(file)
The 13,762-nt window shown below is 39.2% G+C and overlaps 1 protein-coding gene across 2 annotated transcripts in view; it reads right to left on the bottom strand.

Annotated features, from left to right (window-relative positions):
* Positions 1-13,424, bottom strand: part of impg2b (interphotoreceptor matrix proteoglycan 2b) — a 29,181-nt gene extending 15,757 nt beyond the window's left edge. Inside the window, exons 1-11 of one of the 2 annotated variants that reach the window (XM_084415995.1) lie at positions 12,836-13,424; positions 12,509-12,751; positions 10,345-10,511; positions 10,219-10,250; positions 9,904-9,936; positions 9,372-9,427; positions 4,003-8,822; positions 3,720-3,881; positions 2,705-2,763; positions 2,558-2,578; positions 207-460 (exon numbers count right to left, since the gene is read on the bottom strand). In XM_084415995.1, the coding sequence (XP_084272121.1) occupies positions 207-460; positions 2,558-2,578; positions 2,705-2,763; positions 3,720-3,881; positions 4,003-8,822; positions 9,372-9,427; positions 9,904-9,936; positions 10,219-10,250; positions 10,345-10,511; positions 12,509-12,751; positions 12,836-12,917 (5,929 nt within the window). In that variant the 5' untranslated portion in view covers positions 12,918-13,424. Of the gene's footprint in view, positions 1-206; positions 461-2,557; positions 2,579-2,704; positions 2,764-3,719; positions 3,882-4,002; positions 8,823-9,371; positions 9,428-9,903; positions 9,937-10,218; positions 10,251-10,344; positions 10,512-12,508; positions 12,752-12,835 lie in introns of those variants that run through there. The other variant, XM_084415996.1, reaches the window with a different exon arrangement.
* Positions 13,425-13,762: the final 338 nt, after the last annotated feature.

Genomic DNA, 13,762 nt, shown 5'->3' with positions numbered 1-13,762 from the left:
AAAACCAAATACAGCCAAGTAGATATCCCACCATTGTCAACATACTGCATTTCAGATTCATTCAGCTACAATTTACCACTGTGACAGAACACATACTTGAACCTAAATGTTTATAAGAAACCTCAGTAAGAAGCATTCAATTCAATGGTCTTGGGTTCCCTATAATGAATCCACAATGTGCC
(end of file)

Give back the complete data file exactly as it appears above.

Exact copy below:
The 13,762-nt window shown below is 39.2% G+C and overlaps 1 protein-coding gene across 2 annotated transcripts in view; it reads right to left on the bottom strand.

Annotated features, from left to right (window-relative positions):
* Positions 1-13,424, bottom strand: part of impg2b (interphotoreceptor matrix proteoglycan 2b) — a 29,181-nt gene extending 15,757 nt beyond the window's left edge. Inside the window, exons 1-11 of one of the 2 annotated variants that reach the window (XM_084415995.1) lie at positions 12,836-13,424; positions 12,509-12,751; positions 10,345-10,511; positions 10,219-10,250; positions 9,904-9,936; positions 9,372-9,427; positions 4,003-8,822; positions 3,720-3,881; positions 2,705-2,763; positions 2,558-2,578; positions 207-460 (exon numbers count right to left, since the gene is read on the bottom strand). In XM_084415995.1, the coding sequence (XP_084272121.1) occupies positions 207-460; positions 2,558-2,578; positions 2,705-2,763; positions 3,720-3,881; positions 4,003-8,822; positions 9,372-9,427; positions 9,904-9,936; positions 10,219-10,250; positions 10,345-10,511; positions 12,509-12,751; positions 12,836-12,917 (5,929 nt within the window). In that variant the 5' untranslated portion in view covers positions 12,918-13,424. Of the gene's footprint in view, positions 1-206; positions 461-2,557; positions 2,579-2,704; positions 2,764-3,719; positions 3,882-4,002; positions 8,823-9,371; positions 9,428-9,903; positions 9,937-10,218; positions 10,251-10,344; positions 10,512-12,508; positions 12,752-12,835 lie in introns of those variants that run through there. The other variant, XM_084415996.1, reaches the window with a different exon arrangement.
* Positions 13,425-13,762: the final 338 nt, after the last annotated feature.

Genomic DNA, 13,762 nt, shown 5'->3' with positions numbered 1-13,762 from the left:
AAAACCAAATACAGCCAAGTAGATATCCCACCATTGTCAACATACTGCATTTCAGATTCATTCAGCTACAATTTACCACTGTGACAGAACACATACTTGAACCTAAATGTTTATAAGAAACCTCAGTAAGAAGCATTCAATTCAATGGTCTTGGGTTCCCTATAATGAATCCACAATGTGCC